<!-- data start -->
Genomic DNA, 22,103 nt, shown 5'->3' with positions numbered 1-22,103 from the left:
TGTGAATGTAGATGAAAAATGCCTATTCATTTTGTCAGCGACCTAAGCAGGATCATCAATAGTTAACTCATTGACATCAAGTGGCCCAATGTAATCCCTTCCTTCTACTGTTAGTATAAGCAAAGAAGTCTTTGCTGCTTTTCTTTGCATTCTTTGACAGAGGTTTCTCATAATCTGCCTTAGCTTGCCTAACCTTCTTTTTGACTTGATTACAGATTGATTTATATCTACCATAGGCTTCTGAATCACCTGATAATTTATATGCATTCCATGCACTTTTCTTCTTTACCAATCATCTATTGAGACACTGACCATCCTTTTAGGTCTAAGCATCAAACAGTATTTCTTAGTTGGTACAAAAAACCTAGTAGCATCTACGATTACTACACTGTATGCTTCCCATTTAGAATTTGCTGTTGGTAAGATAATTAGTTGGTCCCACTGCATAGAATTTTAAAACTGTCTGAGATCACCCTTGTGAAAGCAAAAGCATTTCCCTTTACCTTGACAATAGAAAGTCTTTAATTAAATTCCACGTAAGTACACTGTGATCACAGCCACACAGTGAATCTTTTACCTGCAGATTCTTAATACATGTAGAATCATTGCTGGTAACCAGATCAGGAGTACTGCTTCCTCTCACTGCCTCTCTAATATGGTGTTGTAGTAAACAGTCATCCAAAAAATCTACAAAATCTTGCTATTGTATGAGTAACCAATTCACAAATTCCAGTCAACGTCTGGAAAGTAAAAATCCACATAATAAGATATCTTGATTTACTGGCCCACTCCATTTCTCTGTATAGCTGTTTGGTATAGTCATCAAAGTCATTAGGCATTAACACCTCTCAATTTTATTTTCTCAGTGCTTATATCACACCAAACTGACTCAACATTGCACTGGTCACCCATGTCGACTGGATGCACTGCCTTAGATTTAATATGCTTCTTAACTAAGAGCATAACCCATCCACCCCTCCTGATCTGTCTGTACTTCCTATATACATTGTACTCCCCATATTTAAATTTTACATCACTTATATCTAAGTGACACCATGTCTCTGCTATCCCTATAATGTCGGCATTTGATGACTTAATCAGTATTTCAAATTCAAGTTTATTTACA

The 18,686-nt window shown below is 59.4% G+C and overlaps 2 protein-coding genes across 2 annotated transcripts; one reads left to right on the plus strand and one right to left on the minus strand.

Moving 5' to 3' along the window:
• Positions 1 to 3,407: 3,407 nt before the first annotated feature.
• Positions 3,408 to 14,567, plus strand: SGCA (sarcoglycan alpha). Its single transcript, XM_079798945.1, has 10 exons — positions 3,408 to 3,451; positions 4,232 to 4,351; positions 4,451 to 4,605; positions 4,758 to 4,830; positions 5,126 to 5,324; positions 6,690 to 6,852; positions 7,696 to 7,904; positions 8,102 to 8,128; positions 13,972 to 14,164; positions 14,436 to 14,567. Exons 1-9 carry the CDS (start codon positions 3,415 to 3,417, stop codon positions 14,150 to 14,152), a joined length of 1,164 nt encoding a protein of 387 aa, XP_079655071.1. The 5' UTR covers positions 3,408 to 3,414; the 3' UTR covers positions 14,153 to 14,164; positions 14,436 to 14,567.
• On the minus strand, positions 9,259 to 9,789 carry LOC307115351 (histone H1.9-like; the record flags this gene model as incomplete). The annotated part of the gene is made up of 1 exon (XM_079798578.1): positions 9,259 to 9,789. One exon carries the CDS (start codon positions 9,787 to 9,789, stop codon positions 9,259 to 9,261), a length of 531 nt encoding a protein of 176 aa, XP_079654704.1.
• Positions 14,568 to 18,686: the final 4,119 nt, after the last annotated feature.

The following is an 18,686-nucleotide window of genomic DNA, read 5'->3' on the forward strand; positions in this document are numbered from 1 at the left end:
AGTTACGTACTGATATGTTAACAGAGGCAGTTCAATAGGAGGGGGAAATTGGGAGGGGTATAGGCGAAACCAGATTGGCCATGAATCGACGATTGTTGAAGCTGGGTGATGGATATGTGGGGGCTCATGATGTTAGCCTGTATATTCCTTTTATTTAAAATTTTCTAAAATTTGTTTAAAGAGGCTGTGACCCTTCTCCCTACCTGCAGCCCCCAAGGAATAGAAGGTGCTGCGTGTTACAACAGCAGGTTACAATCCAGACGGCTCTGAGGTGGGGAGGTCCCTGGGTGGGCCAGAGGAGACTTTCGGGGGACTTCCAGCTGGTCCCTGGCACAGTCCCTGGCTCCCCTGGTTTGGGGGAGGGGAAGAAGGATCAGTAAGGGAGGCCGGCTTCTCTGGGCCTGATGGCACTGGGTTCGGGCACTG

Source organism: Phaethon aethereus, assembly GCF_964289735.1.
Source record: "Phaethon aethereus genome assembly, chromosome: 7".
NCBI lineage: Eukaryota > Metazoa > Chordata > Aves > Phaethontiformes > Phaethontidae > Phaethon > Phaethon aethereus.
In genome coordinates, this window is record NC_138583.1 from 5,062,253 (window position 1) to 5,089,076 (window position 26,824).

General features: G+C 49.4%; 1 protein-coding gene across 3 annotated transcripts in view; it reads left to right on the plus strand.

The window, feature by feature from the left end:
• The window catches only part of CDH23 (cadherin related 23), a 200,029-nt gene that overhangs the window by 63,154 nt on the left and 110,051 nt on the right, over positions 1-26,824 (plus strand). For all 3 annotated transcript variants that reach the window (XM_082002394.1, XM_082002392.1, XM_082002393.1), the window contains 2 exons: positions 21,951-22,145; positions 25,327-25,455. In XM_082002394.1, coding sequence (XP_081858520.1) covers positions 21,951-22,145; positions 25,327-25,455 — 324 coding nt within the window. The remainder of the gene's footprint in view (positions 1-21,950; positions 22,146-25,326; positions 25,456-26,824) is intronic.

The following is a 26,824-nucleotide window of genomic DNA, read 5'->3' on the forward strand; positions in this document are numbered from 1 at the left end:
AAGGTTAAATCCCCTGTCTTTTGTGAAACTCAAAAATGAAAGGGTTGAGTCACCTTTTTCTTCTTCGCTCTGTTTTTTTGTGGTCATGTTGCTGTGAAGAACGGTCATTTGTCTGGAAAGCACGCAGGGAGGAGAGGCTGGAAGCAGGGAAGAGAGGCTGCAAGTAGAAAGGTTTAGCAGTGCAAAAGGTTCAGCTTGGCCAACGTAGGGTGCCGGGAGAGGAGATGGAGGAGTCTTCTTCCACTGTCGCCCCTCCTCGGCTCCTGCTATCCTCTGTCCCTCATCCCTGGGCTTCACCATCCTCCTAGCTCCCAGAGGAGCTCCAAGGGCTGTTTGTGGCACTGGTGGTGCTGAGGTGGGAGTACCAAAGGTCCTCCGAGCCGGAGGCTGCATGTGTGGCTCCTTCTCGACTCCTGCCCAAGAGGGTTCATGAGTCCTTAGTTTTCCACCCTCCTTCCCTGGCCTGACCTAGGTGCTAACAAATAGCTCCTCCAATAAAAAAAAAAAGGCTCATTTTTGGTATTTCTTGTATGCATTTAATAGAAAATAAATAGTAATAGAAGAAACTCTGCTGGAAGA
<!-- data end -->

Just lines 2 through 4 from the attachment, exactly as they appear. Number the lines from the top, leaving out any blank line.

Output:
TGTGAATGTAGATGAAAAATGCCTATTCATTTTGTCAGCGACCTAAGCAGGATCATCAATAGTTAACTCATTGACATCAAGTGGCCCAATGTAATCCCTTCCTTCTACTGTTAGTATAAGCAAAGAAGTCTTTGCTGCTTTTCTTTGCATTCTTTGACAGAGGTTTCTCATAATCTGCCTTAGCTTGCCTAACCTTCTTTTTGACTTGATTACAGATTGATTTATATCTACCATAGGCTTCTGAATCACCTGATAATTTATATGCATTCCATGCACTTTTCTTCTTTACCAATCATCTATTGAGACACTGACCATCCTTTTAGGTCTAAGCATCAAACAGTATTTCTTAGTTGGTACAAAAAACCTAGTAGCATCTACGATTACTACACTGTATGCTTCCCATTTAGAATTTGCTGTTGGTAAGATAATTAGTTGGTCCCACTGCATAGAATTTTAAAACTGTCTGAGATCACCCTTGTGAAAGCAAAAGCATTTCCCTTTACCTTGACAATAGAAAGTCTTTAATTAAATTCCACGTAAGTACACTGTGATCACAGCCACACAGTGAATCTTTTACCTGCAGATTCTTAATACATGTAGAATCATTGCTGGTAACCAGATCAGGAGTACTGCTTCCTCTCACTGCCTCTCTAATATGGTGTTGTAGTAAACAGTCATCCAAAAAATCTACAAAATCTTGCTATTGTATGAGTAACCAATTCACAAATTCCAGTCAACGTCTGGAAAGTAAAAATCCACATAATAAGATATCTTGATTTACTGGCCCACTCCATTTCTCTGTATAGCTGTTTGGTATAGTCATCAAAGTCATTAGGCATTAACACCTCTCAATTTTATTTTCTCAGTGCTTATATCACACCAAACTGACTCAACATTGCACTGGTCACCCATGTCGACTGGATGCACTGCCTTAGATTTAATATGCTTCTTAACTAAGAGCATAACCCATCCACCCCTCCTGATCTGTCTGTACTTCCTATATACATTGTACTCCCCATATTTAAATTTTACATCACTTATATCTAAGTGACACCATGTCTCTGCTATCCCTATAATGTCGGCATTTGATGACTTAATCAGTATTTCAAATTCAAGTTTATTTACA

The 18,686-nt window shown below is 59.4% G+C and overlaps 2 protein-coding genes across 2 annotated transcripts; one reads left to right on the plus strand and one right to left on the minus strand.

Moving 5' to 3' along the window: